Make sure the crampon you choose is well suited for the footwear you’ll be using. No one likes a sloppy fit and some shoe-crampon combinations are just not meant to be. Bring your boots in when you’re looking at crampons and play around with attaching them. 


The terrain you’ll encounter on your adventure is going to dictate what kind of crampon you’ll want on your feet. If you’re going to be kicking ice or pulling someone out of a crevasse, you’ll want a more robust steel crampon with a stiff boot. If you’re going to spend most of your day with crampons in your pack, only pulling them out a few times for extra security while you cross mellow snow slopes, a minimalist aluminum crampon might be the most suitable option. 

Quiver vs. Quiver of 1

Crampons are expensive so knowing if you are going to commit to a shelf full of different styles or rely on one pair of old faithful can help guide your purchase(s). The more specialized the crampon, the more types you have to buy to participate in all your icy endeavors. Investing in a more general crampon on the other hand, will allow you to travel just fine in most terrain even if it doesn’t necessarily excel in any one area.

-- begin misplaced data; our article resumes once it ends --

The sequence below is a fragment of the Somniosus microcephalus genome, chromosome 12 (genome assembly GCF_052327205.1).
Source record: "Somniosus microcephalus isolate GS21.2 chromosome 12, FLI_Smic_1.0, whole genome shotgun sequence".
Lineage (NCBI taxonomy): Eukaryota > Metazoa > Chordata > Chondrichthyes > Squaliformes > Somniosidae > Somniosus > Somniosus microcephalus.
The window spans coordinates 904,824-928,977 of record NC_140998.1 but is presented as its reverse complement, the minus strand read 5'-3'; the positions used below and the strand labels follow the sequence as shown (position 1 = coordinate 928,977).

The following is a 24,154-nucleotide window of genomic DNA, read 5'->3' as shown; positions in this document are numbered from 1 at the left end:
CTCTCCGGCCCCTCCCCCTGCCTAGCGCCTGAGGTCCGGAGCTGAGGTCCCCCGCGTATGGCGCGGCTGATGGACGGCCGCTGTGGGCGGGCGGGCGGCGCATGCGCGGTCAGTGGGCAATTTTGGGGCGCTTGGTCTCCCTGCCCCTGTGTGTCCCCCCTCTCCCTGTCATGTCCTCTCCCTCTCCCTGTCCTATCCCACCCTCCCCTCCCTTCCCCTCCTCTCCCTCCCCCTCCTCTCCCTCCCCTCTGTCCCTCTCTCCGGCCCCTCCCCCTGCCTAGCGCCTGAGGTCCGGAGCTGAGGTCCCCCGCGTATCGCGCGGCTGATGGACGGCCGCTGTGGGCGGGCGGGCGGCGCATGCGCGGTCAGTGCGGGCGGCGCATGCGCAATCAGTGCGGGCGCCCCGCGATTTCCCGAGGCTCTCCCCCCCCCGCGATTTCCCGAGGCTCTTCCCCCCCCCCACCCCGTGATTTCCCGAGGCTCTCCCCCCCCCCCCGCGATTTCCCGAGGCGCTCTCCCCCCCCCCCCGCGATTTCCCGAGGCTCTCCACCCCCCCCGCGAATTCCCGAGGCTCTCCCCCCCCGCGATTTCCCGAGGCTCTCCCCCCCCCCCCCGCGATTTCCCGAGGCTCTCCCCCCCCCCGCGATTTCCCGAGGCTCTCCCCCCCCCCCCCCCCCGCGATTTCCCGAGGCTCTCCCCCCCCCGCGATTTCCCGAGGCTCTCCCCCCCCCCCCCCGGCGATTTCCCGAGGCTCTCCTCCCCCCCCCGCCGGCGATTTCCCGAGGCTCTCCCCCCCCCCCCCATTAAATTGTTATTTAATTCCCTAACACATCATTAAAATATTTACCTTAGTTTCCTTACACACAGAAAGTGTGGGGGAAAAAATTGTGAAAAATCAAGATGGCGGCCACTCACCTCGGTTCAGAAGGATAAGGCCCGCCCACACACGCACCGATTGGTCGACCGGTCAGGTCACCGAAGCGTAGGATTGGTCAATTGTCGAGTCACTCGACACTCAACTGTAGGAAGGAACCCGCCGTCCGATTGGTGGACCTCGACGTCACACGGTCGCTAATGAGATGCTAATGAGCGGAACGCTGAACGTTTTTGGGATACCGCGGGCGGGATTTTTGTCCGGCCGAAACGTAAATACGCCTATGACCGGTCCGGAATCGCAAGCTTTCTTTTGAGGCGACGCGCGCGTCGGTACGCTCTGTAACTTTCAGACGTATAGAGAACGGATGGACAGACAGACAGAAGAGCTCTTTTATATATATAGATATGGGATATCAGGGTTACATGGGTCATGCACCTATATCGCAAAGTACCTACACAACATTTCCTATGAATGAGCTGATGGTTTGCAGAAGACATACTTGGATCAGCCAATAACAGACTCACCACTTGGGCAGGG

Q: How long do crampons last?

Depending on the type and usage, crampons can last anywhere from one to five years. If you have burly steel crampons that can handle multiple resharpenings and you don’t use them much on hard ice or rock, you can probably get more life out of them. I typically buy new crampons every year with the amount of abuse I put them through in a year of guiding.

Q: Do you need 12 point crampons?

The rule of thumb is: more points means more security because you have more contact with the snow or ice surface. If you aren’t too comfortable on your feet and you anticipate walking on steep ice, you may want to opt for 12 points. But if you’re weight conscious and feel good on your feet, I find that 10 points is enough for most objectives.

Q: Are crampons good for walking on ice?

I think crampons are the tool for walking on ice. When you’re trying to move over such an unforgiving medium, crampons provide essential security by keeping you attached to the mountain.

Final Thoughts

After years of using crampons to keep myself attached to mountain slopes, I’m certain that these are some pieces of your climbing kit that you want to get right. Having a crampon that properly matches up to your objective can be the difference between a fun day out in the mountains and a terrifying experience that you’re just thankful to make it back from. 

Best Overall: Petzl Irvis Hybrid

Best Lightweight: Black Diamond Neve Pro

Best Technical All Mountain: Petzl Lynx

Best Steep Ice and Mixed: Black Diamond Stinger

Best for Use Without a Mountain Boot: Kahtoola KTS Hiking Crampon